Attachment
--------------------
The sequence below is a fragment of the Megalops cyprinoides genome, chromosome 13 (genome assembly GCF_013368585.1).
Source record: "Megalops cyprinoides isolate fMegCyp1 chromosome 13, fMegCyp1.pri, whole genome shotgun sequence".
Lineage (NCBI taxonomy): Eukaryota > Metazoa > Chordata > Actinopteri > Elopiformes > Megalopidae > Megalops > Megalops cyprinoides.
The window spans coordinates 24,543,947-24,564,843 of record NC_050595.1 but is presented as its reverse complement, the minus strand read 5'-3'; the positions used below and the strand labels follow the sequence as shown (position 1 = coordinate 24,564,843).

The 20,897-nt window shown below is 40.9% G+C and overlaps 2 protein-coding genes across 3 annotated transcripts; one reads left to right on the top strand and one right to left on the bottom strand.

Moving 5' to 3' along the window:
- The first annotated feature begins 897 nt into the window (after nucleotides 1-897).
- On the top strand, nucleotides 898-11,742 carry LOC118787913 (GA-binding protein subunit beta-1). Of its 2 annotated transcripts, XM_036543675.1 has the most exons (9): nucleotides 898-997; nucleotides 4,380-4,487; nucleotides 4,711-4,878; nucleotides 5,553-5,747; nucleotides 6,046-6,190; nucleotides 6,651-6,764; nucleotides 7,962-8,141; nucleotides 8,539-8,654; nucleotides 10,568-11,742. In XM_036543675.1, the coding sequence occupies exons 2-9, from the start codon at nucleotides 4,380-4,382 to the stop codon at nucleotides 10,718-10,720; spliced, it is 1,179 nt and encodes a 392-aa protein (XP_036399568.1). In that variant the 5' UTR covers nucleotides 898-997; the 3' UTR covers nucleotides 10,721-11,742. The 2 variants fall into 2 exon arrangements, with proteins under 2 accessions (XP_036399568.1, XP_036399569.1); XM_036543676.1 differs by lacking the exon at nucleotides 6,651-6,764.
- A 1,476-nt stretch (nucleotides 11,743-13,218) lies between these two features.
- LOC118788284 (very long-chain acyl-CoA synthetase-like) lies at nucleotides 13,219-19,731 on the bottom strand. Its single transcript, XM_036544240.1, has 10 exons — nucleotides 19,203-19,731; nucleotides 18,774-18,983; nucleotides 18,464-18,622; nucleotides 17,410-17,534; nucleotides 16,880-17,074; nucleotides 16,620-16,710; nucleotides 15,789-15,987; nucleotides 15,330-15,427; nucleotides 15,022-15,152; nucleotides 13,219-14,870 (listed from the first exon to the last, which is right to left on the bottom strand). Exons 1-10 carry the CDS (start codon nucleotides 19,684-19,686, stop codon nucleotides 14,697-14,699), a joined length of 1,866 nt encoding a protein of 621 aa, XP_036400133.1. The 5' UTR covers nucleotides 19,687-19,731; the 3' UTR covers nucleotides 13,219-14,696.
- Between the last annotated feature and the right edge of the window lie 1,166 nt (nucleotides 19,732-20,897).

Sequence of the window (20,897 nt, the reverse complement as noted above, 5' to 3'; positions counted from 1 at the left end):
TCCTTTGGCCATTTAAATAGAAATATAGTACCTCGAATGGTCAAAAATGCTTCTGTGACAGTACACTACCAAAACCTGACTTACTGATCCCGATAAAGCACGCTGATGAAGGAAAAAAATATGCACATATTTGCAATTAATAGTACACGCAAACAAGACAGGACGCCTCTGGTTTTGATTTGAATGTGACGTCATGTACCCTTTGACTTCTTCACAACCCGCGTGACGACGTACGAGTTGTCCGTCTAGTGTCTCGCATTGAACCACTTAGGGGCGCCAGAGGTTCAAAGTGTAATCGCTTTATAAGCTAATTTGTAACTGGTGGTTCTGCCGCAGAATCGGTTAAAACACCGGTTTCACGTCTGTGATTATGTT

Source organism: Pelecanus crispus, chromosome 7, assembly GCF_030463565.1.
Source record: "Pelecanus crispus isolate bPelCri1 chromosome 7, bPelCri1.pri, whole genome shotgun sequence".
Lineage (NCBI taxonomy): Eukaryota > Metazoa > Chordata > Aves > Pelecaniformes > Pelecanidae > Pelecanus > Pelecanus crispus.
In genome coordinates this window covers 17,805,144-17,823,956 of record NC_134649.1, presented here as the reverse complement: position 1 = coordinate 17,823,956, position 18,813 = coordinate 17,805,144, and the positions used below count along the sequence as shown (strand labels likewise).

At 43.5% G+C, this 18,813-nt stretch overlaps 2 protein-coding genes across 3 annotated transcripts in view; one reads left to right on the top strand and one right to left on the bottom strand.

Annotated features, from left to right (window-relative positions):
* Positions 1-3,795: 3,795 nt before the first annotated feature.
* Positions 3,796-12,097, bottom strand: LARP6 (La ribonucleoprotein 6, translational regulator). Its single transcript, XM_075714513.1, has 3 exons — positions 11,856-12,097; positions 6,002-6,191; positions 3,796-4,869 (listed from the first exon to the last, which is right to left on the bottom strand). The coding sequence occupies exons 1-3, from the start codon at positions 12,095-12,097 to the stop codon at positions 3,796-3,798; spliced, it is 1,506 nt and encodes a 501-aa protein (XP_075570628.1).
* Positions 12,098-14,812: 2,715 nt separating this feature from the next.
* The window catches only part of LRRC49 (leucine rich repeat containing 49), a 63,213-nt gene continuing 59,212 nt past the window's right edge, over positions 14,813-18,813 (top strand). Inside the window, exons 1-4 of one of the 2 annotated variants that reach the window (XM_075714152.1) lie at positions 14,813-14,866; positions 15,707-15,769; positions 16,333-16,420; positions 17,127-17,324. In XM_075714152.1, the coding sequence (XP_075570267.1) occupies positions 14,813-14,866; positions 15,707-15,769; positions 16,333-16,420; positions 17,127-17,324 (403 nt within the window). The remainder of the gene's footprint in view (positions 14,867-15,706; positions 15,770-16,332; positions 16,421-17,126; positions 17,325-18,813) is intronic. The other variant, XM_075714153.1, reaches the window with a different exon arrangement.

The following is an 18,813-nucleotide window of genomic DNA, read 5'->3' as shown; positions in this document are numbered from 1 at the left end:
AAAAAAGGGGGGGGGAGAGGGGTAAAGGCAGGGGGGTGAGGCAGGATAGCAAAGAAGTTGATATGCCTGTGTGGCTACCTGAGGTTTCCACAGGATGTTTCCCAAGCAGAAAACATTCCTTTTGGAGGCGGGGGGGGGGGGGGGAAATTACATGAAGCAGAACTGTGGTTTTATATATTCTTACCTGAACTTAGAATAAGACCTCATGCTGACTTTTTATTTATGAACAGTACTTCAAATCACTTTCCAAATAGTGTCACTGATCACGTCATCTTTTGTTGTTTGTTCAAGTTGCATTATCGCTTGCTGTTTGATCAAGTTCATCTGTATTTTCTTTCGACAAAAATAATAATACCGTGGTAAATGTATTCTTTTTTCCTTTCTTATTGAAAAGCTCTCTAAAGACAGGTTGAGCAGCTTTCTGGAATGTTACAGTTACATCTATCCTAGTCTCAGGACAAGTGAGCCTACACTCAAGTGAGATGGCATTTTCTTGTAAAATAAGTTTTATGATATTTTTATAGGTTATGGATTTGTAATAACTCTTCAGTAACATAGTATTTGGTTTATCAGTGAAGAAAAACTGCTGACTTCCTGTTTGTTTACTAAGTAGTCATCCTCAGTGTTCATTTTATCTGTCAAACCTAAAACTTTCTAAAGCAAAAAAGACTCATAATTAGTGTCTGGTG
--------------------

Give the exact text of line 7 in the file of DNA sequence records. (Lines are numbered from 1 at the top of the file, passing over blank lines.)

- The first annotated feature begins 897 nt into the window (after nucleotides 1-897).